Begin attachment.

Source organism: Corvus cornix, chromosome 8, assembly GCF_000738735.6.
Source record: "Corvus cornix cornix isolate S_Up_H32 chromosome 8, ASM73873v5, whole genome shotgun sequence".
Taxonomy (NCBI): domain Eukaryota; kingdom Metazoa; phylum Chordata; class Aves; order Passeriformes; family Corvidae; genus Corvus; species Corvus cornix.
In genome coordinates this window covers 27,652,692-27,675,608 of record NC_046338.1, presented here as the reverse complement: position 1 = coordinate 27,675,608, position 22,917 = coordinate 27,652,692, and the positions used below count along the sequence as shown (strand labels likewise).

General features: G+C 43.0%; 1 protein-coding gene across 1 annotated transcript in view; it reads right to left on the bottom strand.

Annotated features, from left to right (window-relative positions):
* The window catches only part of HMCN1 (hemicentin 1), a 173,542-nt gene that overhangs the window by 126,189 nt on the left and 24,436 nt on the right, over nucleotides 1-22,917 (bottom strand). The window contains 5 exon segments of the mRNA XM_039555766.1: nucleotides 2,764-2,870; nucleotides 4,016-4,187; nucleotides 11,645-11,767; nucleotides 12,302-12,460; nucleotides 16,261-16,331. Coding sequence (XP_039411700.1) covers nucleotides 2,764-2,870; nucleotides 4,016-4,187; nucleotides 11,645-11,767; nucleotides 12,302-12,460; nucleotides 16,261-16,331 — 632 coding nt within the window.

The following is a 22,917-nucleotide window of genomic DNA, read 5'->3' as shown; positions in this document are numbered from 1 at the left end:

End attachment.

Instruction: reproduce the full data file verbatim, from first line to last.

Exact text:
Source organism: Corvus cornix, chromosome 8, assembly GCF_000738735.6.
Source record: "Corvus cornix cornix isolate S_Up_H32 chromosome 8, ASM73873v5, whole genome shotgun sequence".
Taxonomy (NCBI): domain Eukaryota; kingdom Metazoa; phylum Chordata; class Aves; order Passeriformes; family Corvidae; genus Corvus; species Corvus cornix.
In genome coordinates this window covers 27,652,692-27,675,608 of record NC_046338.1, presented here as the reverse complement: position 1 = coordinate 27,675,608, position 22,917 = coordinate 27,652,692, and the positions used below count along the sequence as shown (strand labels likewise).

General features: G+C 43.0%; 1 protein-coding gene across 1 annotated transcript in view; it reads right to left on the bottom strand.

Annotated features, from left to right (window-relative positions):
* The window catches only part of HMCN1 (hemicentin 1), a 173,542-nt gene that overhangs the window by 126,189 nt on the left and 24,436 nt on the right, over nucleotides 1-22,917 (bottom strand). The window contains 5 exon segments of the mRNA XM_039555766.1: nucleotides 2,764-2,870; nucleotides 4,016-4,187; nucleotides 11,645-11,767; nucleotides 12,302-12,460; nucleotides 16,261-16,331. Coding sequence (XP_039411700.1) covers nucleotides 2,764-2,870; nucleotides 4,016-4,187; nucleotides 11,645-11,767; nucleotides 12,302-12,460; nucleotides 16,261-16,331 — 632 coding nt within the window.

The following is a 22,917-nucleotide window of genomic DNA, read 5'->3' as shown; positions in this document are numbered from 1 at the left end: